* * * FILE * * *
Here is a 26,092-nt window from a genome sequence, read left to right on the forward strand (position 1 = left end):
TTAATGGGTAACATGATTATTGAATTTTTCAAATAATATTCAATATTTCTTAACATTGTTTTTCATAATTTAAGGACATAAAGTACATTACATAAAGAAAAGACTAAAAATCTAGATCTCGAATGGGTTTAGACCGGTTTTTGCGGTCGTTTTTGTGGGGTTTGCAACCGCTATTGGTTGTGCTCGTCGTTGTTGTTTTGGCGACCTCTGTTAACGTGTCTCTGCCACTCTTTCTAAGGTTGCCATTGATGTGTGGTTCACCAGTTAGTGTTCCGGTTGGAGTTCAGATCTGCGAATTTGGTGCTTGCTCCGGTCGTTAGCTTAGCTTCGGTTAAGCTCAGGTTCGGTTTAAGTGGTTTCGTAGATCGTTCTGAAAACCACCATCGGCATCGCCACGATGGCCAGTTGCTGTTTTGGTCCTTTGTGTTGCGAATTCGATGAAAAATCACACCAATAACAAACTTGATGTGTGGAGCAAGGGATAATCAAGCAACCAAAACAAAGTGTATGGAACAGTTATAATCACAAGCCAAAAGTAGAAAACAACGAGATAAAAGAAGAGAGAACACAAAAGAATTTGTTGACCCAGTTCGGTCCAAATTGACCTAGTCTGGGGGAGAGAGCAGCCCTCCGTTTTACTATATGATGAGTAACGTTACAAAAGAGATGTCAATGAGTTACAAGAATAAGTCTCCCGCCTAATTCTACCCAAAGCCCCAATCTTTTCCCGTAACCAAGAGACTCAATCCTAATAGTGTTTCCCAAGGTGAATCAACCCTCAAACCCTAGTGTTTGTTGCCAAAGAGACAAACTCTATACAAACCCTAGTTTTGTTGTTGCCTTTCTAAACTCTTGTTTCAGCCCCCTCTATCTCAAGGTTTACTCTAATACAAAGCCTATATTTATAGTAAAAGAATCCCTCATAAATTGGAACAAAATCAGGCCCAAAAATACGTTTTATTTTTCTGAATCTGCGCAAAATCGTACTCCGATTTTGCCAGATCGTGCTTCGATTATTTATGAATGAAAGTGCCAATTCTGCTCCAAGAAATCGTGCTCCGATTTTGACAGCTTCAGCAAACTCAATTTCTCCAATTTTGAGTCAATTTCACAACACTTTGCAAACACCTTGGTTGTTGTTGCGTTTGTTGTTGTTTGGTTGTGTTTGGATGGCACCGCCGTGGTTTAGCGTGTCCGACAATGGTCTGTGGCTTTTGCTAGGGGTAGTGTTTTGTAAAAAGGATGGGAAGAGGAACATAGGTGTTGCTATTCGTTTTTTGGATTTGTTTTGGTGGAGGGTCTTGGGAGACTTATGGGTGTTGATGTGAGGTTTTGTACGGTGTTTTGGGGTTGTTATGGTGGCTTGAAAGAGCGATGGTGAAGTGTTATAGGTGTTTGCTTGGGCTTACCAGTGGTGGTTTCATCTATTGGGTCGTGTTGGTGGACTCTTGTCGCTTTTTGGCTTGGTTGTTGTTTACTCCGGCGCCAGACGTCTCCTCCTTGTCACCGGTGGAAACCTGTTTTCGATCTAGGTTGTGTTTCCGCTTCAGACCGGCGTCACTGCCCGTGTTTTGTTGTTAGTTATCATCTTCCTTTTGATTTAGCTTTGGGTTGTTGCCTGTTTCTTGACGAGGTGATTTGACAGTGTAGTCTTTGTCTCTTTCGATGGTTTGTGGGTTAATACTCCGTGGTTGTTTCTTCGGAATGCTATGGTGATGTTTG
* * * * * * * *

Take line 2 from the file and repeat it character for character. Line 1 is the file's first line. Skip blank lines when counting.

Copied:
TTAATGGGTAACATGATTATTGAATTTTTCAAATAATATTCAATATTTCTTAACATTGTTTTTCATAATTTAAGGACATAAAGTACATTACATAAAGAAAAGACTAAAAATCTAGATCTCGAATGGGTTTAGACCGGTTTTTGCGGTCGTTTTTGTGGGGTTTGCAACCGCTATTGGTTGTGCTCGTCGTTGTTGTTTTGGCGACCTCTGTTAACGTGTCTCTGCCACTCTTTCTAAGGTTGCCATTGATGTGTGGTTCACCAGTTAGTGTTCCGGTTGGAGTTCAGATCTGCGAATTTGGTGCTTGCTCCGGTCGTTAGCTTAGCTTCGGTTAAGCTCAGGTTCGGTTTAAGTGGTTTCGTAGATCGTTCTGAAAACCACCATCGGCATCGCCACGATGGCCAGTTGCTGTTTTGGTCCTTTGTGTTGCGAATTCGATGAAAAATCACACCAATAACAAACTTGATGTGTGGAGCAAGGGATAATCAAGCAACCAAAACAAAGTGTATGGAACAGTTATAATCACAAGCCAAAAGTAGAAAACAACGAGATAAAAGAAGAGAGAACACAAAAGAATTTGTTGACCCAGTTCGGTCCAAATTGACCTAGTCTGGGGGAGAGAGCAGCCCTCCGTTTTACTATATGATGAGTAACGTTACAAAAGAGATGTCAATGAGTTACAAGAATAAGTCTCCCGCCTAATTCTACCCAAAGCCCCAATCTTTTCCCGTAACCAAGAGACTCAATCCTAATAGTGTTTCCCAAGGTGAATCAACCCTCAAACCCTAGTGTTTGTTGCCAAAGAGACAAACTCTATACAAACCCTAGTTTTGTTGTTGCCTTTCTAAACTCTTGTTTCAGCCCCCTCTATCTCAAGGTTTACTCTAATACAAAGCCTATATTTATAGTAAAAGAATCCCTCATAAATTGGAACAAAATCAGGCCCAAAAATACGTTTTATTTTTCTGAATCTGCGCAAAATCGTACTCCGATTTTGCCAGATCGTGCTTCGATTATTTATGAATGAAAGTGCCAATTCTGCTCCAAGAAATCGTGCTCCGATTTTGACAGCTTCAGCAAACTCAATTTCTCCAATTTTGAGTCAATTTCACAACACTTTGCAAACACCTTGGTTGTTGTTGCGTTTGTTGTTGTTTGGTTGTGTTTGGATGGCACCGCCGTGGTTTAGCGTGTCCGACAATGGTCTGTGGCTTTTGCTAGGGGTAGTGTTTTGTAAAAAGGATGGGAAGAGGAACATAGGTGTTGCTATTCGTTTTTTGGATTTGTTTTGGTGGAGGGTCTTGGGAGACTTATGGGTGTTGATGTGAGGTTTTGTACGGTGTTTTGGGGTTGTTATGGTGGCTTGAAAGAGCGATGGTGAAGTGTTATAGGTGTTTGCTTGGGCTTACCAGTGGTGGTTTCATCTATTGGGTCGTGTTGGTGGACTCTTGTCGCTTTTTGGCTTGGTTGTTGTTTACTCCGGCGCCAGACGTCTCCTCCTTGTCACCGGTGGAAACCTGTTTTCGATCTAGGTTGTGTTTCCGCTTCAGACCGGCGTCACTGCCCGTGTTTTGTTGTTAGTTATCATCTTCCTTTTGATTTAGCTTTGGGTTGTTGCCTGTTTCTTGACGAGGTGATTTGACAGTGTAGTCTTTGTCTCTTTCGATGGTTTGTGGGTTAATACTCCGTGGTTGTTTCTTCGGAATGCTATGGTGATGTTTG